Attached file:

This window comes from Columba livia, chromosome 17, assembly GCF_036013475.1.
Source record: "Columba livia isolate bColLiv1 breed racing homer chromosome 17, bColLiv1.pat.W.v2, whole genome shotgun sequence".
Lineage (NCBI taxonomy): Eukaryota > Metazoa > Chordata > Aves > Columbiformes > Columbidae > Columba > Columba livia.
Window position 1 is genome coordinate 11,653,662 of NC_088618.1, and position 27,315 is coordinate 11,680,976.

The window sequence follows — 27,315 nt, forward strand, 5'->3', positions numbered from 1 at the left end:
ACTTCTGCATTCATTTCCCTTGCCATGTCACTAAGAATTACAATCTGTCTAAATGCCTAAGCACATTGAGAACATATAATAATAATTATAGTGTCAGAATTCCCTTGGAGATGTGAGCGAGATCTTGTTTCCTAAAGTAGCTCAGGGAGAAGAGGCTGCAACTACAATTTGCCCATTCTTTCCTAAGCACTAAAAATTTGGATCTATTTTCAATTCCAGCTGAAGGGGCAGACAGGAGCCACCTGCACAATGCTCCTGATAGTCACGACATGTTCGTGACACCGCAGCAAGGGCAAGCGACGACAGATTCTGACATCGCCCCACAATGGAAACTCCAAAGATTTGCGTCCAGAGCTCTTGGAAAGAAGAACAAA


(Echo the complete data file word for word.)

This window comes from Columba livia, chromosome 17, assembly GCF_036013475.1.
Source record: "Columba livia isolate bColLiv1 breed racing homer chromosome 17, bColLiv1.pat.W.v2, whole genome shotgun sequence".
Lineage (NCBI taxonomy): Eukaryota > Metazoa > Chordata > Aves > Columbiformes > Columbidae > Columba > Columba livia.
Window position 1 is genome coordinate 11,653,662 of NC_088618.1, and position 27,315 is coordinate 11,680,976.

The window sequence follows — 27,315 nt, forward strand, 5'->3', positions numbered from 1 at the left end:
ACTTCTGCATTCATTTCCCTTGCCATGTCACTAAGAATTACAATCTGTCTAAATGCCTAAGCACATTGAGAACATATAATAATAATTATAGTGTCAGAATTCCCTTGGAGATGTGAGCGAGATCTTGTTTCCTAAAGTAGCTCAGGGAGAAGAGGCTGCAACTACAATTTGCCCATTCTTTCCTAAGCACTAAAAATTTGGATCTATTTTCAATTCCAGCTGAAGGGGCAGACAGGAGCCACCTGCACAATGCTCCTGATAGTCACGACATGTTCGTGACACCGCAGCAAGGGCAAGCGACGACAGATTCTGACATCGCCCCACAATGGAAACTCCAAAGATTTGCGTCCAGAGCTCTTGGAAAGAAGAACAAA